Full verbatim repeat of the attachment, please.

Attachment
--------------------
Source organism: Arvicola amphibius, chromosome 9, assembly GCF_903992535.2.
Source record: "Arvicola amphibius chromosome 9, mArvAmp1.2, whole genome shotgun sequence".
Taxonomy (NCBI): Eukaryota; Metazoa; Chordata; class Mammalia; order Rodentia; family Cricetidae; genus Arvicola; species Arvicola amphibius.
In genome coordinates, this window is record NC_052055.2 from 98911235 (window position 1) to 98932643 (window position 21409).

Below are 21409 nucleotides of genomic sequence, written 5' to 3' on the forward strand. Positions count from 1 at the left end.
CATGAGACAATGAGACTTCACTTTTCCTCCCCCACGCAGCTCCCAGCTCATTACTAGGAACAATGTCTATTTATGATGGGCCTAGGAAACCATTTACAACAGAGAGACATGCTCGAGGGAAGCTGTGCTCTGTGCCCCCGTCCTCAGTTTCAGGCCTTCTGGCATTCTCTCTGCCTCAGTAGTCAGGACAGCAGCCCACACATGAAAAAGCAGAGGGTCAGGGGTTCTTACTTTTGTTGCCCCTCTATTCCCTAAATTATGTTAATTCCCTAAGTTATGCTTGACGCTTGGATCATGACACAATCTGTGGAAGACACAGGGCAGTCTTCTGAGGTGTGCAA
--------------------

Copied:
Source organism: Arvicola amphibius, chromosome 9, assembly GCF_903992535.2.
Source record: "Arvicola amphibius chromosome 9, mArvAmp1.2, whole genome shotgun sequence".
Taxonomy (NCBI): Eukaryota; Metazoa; Chordata; class Mammalia; order Rodentia; family Cricetidae; genus Arvicola; species Arvicola amphibius.
In genome coordinates, this window is record NC_052055.2 from 98911235 (window position 1) to 98932643 (window position 21409).

Below are 21409 nucleotides of genomic sequence, written 5' to 3' on the forward strand. Positions count from 1 at the left end.
CATGAGACAATGAGACTTCACTTTTCCTCCCCCACGCAGCTCCCAGCTCATTACTAGGAACAATGTCTATTTATGATGGGCCTAGGAAACCATTTACAACAGAGAGACATGCTCGAGGGAAGCTGTGCTCTGTGCCCCCGTCCTCAGTTTCAGGCCTTCTGGCATTCTCTCTGCCTCAGTAGTCAGGACAGCAGCCCACACATGAAAAAGCAGAGGGTCAGGGGTTCTTACTTTTGTTGCCCCTCTATTCCCTAAATTATGTTAATTCCCTAAGTTATGCTTGACGCTTGGATCATGACACAATCTGTGGAAGACACAGGGCAGTCTTCTGAGGTGTGCAA